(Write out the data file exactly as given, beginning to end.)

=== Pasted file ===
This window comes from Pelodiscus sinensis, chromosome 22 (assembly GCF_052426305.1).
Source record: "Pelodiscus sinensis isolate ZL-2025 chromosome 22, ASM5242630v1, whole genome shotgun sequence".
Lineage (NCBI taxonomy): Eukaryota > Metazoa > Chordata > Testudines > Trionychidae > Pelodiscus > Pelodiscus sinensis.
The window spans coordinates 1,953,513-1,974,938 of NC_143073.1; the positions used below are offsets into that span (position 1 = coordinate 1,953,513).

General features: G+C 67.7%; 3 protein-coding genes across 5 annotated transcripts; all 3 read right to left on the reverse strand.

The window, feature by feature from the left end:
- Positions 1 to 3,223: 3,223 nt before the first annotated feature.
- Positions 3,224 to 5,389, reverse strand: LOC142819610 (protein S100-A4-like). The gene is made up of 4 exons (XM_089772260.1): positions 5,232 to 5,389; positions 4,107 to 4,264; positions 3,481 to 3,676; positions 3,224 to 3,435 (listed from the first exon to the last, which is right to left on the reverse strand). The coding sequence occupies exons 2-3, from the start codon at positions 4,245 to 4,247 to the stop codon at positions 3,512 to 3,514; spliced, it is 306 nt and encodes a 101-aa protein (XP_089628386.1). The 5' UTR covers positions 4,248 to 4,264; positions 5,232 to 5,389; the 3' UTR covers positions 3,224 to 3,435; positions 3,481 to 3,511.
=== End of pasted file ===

This window comes from Pelodiscus sinensis, chromosome 22 (assembly GCF_052426305.1).
Source record: "Pelodiscus sinensis isolate ZL-2025 chromosome 22, ASM5242630v1, whole genome shotgun sequence".
Lineage (NCBI taxonomy): Eukaryota > Metazoa > Chordata > Testudines > Trionychidae > Pelodiscus > Pelodiscus sinensis.
The window spans coordinates 1,953,513-1,974,938 of NC_143073.1; the positions used below are offsets into that span (position 1 = coordinate 1,953,513).

General features: G+C 67.7%; 3 protein-coding genes across 5 annotated transcripts; all 3 read right to left on the reverse strand.

The window, feature by feature from the left end:
- Positions 1 to 3,223: 3,223 nt before the first annotated feature.
- Positions 3,224 to 5,389, reverse strand: LOC142819610 (protein S100-A4-like). The gene is made up of 4 exons (XM_089772260.1): positions 5,232 to 5,389; positions 4,107 to 4,264; positions 3,481 to 3,676; positions 3,224 to 3,435 (listed from the first exon to the last, which is right to left on the reverse strand). The coding sequence occupies exons 2-3, from the start codon at positions 4,245 to 4,247 to the stop codon at positions 3,512 to 3,514; spliced, it is 306 nt and encodes a 101-aa protein (XP_089628386.1). The 5' UTR covers positions 4,248 to 4,264; positions 5,232 to 5,389; the 3' UTR covers positions 3,224 to 3,435; positions 3,481 to 3,511.